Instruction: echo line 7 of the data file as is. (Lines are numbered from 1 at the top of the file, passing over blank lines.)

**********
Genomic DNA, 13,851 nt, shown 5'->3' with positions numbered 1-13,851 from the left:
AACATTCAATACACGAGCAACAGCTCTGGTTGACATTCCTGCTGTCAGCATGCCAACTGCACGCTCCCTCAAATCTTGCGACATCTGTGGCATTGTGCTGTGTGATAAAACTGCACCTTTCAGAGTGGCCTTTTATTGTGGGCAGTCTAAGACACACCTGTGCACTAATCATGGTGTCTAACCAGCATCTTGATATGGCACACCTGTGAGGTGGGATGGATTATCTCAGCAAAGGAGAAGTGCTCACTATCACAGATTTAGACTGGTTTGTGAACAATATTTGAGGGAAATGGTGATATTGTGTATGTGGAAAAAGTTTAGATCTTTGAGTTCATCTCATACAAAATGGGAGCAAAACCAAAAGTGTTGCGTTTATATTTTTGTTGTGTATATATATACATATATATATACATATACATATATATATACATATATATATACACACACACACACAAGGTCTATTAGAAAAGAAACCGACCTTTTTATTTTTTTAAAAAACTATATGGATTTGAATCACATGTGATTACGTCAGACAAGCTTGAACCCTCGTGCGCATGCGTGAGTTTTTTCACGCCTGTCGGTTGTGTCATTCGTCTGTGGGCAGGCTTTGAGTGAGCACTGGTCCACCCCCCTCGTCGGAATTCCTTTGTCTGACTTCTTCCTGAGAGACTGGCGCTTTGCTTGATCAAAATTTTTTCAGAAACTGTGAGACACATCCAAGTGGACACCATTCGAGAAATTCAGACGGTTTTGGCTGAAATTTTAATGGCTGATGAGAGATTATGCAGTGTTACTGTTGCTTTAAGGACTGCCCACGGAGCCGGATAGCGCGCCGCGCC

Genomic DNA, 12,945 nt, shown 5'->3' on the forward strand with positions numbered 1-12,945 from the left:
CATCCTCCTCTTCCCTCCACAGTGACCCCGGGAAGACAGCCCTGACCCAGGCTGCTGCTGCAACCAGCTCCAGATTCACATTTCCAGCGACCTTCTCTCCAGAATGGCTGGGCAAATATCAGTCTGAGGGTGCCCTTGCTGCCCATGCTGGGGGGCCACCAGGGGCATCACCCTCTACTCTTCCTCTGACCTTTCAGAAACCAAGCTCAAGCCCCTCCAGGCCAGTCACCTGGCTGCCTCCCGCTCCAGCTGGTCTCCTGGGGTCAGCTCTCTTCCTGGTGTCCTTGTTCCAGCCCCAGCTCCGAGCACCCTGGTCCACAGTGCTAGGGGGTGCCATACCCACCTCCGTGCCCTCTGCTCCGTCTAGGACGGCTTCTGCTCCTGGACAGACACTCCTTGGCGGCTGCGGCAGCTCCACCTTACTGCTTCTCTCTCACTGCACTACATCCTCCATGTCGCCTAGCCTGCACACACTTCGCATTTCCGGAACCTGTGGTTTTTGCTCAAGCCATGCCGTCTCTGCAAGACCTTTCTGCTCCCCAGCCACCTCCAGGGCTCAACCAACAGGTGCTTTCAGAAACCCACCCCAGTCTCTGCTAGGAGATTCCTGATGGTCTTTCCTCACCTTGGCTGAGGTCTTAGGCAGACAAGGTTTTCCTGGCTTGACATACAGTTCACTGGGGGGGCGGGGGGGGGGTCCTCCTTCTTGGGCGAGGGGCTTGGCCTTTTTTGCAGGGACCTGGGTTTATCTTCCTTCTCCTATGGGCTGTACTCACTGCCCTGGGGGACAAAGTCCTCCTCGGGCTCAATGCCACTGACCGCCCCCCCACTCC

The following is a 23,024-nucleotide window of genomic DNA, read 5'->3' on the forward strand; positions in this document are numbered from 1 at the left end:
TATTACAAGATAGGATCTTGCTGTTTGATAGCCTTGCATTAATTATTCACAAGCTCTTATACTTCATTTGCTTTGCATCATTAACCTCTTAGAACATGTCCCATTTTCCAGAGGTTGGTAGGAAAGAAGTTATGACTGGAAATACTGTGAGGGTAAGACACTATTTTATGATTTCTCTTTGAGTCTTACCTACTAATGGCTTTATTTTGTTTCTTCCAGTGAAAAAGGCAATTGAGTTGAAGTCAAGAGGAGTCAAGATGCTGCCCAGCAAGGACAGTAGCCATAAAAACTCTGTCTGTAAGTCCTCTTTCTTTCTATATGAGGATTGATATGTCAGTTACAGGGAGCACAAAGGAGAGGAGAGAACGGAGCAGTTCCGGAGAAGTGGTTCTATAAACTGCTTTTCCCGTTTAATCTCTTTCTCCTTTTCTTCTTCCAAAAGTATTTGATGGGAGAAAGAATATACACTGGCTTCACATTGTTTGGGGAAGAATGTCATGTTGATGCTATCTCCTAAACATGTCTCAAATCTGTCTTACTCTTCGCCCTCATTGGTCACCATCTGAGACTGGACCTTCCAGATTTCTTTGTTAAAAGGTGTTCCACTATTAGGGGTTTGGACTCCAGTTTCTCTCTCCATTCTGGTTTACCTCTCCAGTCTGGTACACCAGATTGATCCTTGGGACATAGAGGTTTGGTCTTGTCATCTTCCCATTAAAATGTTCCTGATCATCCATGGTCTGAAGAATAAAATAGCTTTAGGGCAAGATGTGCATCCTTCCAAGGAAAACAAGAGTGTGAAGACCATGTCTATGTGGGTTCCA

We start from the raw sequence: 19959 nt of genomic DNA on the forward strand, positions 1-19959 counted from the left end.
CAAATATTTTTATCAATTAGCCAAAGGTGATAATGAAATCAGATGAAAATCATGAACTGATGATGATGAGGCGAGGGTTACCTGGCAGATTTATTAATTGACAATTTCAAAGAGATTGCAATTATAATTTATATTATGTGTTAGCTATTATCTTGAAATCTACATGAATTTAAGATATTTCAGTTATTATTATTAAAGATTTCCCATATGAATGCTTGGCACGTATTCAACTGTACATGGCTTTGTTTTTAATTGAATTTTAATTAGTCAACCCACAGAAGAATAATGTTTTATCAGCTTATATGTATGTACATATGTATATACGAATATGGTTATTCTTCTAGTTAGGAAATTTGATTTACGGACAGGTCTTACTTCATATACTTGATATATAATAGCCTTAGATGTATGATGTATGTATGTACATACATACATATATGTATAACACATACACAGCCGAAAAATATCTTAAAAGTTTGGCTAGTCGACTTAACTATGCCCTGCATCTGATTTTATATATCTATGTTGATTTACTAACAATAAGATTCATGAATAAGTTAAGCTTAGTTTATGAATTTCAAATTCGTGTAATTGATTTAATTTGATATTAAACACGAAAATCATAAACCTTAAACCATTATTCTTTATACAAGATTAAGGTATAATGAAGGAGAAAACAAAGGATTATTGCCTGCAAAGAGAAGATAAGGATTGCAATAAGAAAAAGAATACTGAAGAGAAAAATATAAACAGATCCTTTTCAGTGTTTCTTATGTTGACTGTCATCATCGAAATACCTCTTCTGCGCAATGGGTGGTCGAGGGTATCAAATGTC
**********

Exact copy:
We start from the raw sequence: 19959 nt of genomic DNA on the forward strand, positions 1-19959 counted from the left end.